It's not easy learning new skills - especially when they involve new technology. Radhika Holmstrom on a scheme that is taking IT training right into the heart of disadvantaged communities
(first published in The Guardian, Wednesday April 4, 2001)
around three months ago that Paul Bagnall took his first steps towards computer
literacy. "It used to amaze me to see my 10-year-old daughter whizz through
and pick things up," he says. "Now I can see what she was doing - and it wasn't
difficult. But to go back to college at my age, late 30s, and be in a classroom
and realise how out of touch you are would be very, very hard."
Bagnall, who lives on a housing estate in North Tyneside, is typical of the people who are supposed to be getting online in the technological 21st century world - but find that what's on offer, in terms of formal training, just isn't going to work for them.
Everyone knows they need computer skills in today's workplace. "No matter which job you go for now, something has to be done with a computer. I want to work - not necessarily to be a computer whizzkid, but just have the basics."
A multiplicity of government initiatives and taskforces are working on e-government, e-empowerment, e-skills and so on. The "UK online" campaign launched last September was intended to coordinate these, and introduced a new "on-line network of e-learning services", to get people with no knowledge of computers over the first hurdle. The problem is that however much they want to get over that hurdle, any association with educational institutions is going to put some people off.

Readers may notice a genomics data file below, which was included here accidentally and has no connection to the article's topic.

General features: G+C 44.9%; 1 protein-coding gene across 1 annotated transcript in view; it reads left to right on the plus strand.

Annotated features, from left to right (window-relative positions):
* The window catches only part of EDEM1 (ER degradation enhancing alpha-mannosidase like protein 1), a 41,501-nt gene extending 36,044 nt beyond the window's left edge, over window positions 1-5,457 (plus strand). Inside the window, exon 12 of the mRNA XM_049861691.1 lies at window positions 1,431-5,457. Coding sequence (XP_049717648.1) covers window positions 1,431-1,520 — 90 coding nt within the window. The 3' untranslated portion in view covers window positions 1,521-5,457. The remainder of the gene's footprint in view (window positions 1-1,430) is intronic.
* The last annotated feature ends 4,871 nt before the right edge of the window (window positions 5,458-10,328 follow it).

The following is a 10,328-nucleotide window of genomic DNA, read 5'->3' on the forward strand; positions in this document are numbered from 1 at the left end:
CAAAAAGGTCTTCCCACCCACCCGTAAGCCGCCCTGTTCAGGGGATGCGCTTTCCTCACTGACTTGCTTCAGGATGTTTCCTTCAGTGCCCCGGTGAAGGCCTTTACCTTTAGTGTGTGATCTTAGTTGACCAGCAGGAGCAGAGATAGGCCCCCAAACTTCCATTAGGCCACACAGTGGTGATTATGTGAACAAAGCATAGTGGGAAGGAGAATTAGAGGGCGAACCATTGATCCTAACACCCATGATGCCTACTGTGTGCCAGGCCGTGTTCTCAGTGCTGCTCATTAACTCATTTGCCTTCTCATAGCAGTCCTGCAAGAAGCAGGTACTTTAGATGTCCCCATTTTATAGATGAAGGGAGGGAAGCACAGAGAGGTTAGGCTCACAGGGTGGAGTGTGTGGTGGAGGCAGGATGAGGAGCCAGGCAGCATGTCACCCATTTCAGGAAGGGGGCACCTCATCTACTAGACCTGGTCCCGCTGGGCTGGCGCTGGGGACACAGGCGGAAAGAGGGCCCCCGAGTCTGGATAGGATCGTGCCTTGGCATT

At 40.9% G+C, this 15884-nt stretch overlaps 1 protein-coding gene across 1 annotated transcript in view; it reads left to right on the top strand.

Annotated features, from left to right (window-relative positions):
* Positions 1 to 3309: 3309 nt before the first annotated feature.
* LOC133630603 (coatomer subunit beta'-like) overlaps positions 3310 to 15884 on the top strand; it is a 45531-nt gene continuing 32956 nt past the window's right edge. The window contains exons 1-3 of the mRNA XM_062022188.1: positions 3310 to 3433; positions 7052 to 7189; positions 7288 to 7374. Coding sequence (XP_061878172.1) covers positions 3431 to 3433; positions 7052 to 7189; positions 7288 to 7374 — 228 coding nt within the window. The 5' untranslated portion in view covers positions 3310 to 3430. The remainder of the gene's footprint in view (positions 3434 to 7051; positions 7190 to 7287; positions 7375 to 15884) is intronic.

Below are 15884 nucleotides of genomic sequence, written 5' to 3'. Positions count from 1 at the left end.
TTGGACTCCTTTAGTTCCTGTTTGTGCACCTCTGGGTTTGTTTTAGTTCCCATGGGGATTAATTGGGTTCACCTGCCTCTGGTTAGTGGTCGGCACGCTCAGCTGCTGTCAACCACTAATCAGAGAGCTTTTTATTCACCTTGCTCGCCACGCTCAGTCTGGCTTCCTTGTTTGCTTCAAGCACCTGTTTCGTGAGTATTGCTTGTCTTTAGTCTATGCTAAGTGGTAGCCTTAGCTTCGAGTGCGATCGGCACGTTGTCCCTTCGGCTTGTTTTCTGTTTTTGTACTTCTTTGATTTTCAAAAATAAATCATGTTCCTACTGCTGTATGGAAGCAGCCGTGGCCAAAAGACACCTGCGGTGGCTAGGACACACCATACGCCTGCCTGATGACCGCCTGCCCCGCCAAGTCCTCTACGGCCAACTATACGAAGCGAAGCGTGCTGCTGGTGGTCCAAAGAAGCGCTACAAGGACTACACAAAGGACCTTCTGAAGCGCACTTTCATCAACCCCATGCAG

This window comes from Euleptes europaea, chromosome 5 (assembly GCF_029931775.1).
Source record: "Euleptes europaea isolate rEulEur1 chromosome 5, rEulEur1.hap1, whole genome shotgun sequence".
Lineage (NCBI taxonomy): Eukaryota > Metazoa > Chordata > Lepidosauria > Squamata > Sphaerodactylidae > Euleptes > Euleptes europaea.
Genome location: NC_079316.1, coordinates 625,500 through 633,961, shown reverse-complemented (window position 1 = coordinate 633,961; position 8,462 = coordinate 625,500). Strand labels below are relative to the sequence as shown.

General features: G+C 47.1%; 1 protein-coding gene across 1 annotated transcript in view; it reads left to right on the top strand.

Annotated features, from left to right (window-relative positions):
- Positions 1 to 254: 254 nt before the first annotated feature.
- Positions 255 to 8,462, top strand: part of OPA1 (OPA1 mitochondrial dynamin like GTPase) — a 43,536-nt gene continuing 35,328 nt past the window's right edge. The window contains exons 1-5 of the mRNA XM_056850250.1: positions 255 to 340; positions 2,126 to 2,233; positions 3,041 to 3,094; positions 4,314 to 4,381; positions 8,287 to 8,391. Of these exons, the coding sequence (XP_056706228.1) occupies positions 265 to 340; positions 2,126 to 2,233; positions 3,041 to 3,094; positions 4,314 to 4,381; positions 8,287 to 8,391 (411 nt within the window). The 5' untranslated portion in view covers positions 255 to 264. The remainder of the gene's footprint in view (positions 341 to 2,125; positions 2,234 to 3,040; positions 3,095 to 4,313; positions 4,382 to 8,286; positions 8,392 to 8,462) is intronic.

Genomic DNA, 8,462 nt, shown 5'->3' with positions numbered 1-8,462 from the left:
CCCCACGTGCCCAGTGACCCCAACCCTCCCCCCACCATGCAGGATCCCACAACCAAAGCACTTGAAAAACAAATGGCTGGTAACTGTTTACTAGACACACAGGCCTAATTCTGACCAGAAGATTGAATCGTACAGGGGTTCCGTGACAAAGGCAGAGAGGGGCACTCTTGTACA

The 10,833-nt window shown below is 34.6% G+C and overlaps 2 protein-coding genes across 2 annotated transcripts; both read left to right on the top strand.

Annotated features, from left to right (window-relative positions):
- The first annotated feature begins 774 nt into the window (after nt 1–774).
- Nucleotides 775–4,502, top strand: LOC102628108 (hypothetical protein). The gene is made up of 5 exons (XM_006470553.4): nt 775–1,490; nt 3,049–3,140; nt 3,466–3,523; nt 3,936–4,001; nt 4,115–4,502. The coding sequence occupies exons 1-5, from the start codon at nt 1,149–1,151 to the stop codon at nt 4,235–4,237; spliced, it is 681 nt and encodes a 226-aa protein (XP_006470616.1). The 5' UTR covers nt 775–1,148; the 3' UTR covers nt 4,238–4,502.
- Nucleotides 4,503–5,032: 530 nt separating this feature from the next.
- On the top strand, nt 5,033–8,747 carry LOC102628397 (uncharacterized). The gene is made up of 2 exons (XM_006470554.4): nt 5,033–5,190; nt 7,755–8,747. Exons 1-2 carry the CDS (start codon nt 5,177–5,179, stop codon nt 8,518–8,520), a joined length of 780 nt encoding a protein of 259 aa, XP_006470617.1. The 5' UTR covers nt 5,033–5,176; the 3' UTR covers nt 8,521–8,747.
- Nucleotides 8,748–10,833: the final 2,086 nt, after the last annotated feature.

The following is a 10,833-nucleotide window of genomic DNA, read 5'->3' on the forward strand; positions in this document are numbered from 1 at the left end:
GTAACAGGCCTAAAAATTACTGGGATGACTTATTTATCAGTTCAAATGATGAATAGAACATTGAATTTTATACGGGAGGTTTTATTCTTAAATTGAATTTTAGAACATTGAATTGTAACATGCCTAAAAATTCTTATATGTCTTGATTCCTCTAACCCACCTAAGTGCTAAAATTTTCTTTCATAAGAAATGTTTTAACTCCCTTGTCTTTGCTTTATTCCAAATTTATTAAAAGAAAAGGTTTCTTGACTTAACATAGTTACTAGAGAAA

Rob Cawthron, community development officer for the Newcastle-based Home Housing Association, explains: "On some of the estates where we work, three or four generations have been unemployed. People have been marginalised. There are all sorts of issues about exclusion, underachievement, and learning. Using the standard approach of institutions seemed a bit of a non-starter - if people felt school wasn't for them, what was the point of getting an educational institution to supply training?" In other words, as more people overall become e-familiar, these groups will be excluded further.
Housing associations and others are tackling this in different ways. Home Housing audited the training provision available and found that tenants wanted local, estate-based training, which wasn't necessarily directed towards a qualification. "Lots of people just won't travel very far. We had to offer something flexible - informal learning - where you can just turn up and get used to working with computers as a useful tool rather than something to be afraid of."
One way to get round the problem of fixed institutions - and meet the needs of people like Bagnall - is to use something which literally isn't fixed. Home Housing opted for training based in a "mobile learning centre" - a specially converted van with eight workstations and two trainers on board. The centre started on five estates where, Cawthron says, "if it could work, and be seen to work, it could work anywhere". A year into a three-year access and training programme, the vehicle is now working throughout the north-east, including special sessions for groups such as Asian women, excluded teenagers, and refugees and asylum seekers. It has also worked with homeless young people and with women's refuges.